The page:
BAKU (Bloomberg)–President Barack Obama has pledged to promote cooperation with Azerbaijan in the oil-rich Caspian region in a letter addressed to Azeri President Ilham Aliyev.
Washington’s promise of cooperation comes as the U.S. administration seeks to expand a “southern energy corridor” to Europe that bypasses Russia.
“I look forward to continuing to work closely with Azerbaijan,” Obama said the letter. “Azerbaijan will find a strong friend and partner in the U.S.”
The message was read out Tuesday at the beginning of an oil industry exhibition in the Azeri capital of Baku by Richard Morningstar, Obama’s new envoy for Caspian energy and an architect of U.S. policy toward the region.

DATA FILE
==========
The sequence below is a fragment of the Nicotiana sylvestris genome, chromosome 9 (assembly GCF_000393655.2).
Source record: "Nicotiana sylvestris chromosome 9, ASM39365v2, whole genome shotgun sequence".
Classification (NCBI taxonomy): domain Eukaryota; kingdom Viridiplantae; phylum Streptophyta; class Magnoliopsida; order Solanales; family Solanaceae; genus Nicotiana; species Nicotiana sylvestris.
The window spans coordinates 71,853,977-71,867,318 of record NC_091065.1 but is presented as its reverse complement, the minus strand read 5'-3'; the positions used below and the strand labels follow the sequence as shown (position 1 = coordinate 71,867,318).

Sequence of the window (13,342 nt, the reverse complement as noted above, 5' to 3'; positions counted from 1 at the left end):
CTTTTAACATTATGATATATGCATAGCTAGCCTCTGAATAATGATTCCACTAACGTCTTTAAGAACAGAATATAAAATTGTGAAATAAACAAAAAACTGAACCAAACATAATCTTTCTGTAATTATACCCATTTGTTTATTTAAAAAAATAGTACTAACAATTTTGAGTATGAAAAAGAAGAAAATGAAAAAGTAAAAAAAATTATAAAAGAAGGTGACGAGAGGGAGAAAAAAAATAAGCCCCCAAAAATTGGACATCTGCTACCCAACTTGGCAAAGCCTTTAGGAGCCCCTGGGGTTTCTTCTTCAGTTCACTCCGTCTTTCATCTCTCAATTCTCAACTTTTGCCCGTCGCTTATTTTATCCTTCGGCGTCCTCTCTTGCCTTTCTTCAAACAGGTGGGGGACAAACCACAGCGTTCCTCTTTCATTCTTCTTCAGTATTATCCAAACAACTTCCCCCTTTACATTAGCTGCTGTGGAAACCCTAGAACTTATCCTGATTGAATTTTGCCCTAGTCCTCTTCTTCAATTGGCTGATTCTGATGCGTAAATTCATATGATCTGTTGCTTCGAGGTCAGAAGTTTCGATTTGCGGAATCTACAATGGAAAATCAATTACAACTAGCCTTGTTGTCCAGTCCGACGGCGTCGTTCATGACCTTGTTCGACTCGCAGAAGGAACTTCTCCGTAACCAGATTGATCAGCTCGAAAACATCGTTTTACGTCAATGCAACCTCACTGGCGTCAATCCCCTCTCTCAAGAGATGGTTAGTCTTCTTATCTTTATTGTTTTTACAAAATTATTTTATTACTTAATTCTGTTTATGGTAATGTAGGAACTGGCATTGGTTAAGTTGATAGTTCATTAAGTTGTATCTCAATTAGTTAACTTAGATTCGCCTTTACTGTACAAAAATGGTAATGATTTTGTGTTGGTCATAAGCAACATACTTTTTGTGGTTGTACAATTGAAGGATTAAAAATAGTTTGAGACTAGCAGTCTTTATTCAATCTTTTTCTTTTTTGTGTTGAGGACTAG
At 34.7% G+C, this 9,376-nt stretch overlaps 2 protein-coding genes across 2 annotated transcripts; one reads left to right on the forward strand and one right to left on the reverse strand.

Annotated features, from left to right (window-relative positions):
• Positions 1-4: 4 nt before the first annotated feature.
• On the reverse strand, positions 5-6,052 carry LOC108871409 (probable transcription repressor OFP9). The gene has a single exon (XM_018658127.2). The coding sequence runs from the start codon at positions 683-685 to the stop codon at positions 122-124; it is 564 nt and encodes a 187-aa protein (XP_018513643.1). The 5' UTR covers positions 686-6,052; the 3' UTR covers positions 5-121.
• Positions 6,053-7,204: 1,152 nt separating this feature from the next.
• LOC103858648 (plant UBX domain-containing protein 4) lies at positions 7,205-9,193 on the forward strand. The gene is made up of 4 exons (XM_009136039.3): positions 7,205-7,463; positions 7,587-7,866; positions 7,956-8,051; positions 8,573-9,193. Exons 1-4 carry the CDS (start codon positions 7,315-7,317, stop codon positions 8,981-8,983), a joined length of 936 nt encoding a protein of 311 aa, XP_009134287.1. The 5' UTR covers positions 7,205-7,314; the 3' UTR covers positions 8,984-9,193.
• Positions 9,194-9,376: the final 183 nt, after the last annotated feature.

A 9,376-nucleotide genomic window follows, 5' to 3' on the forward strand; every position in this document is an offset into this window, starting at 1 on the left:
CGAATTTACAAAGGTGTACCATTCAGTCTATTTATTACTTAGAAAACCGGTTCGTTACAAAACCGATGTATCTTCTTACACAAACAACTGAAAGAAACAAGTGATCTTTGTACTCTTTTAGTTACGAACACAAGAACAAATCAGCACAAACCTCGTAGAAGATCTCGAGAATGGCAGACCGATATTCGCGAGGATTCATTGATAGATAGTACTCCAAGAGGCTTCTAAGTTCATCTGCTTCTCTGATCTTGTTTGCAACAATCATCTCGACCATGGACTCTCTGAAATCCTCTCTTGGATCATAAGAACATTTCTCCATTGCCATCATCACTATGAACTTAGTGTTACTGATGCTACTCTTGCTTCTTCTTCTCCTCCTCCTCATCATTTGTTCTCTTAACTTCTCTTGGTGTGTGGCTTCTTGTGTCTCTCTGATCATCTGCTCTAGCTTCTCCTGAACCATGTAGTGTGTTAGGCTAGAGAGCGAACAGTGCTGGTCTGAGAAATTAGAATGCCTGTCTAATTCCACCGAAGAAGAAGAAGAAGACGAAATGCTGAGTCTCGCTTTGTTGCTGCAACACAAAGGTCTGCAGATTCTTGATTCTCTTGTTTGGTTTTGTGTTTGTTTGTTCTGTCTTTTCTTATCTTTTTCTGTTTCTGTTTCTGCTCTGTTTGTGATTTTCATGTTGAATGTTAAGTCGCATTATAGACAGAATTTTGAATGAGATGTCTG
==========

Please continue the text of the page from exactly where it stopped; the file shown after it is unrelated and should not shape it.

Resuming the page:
While Obama has promised to “reset” relations with Russia after they reached a post-Cold War low under George W. Bush, the U.S. policy toward the Caspian region hasn’t changed. Starting with the administration of Bill Clinton, the U.S. has supported alternative pipeline projects as a way for former Soviet republics to maintain their independence.
Russia, which still controls most of the energy export routes out of the Caspian basin, considers U.S. lobbying in the region as political interference. Gazprom, Russia’s largest energy producer, is seeking to buy up all excess gas volumes from producers such as Azerbaijan or Turkmenistan to thwart rival projects.
“We have to work with Russia on issues on which we agree and disagree,” Morningstar said in an interview. “I would not prejudge how our energy relationship will work.”
Russia should not view the “southern corridor” as a zero-sum game, said Morningstar, one of the promoters in the 1990s of the Baku-Tbilisi-Ceyhan oil pipeline that circumvents Russia.
“We’d love to see opportunities where we could work with Russia again on projects where Russia was a partner and not necessarily seeking a controlling interest,” Morningstar added.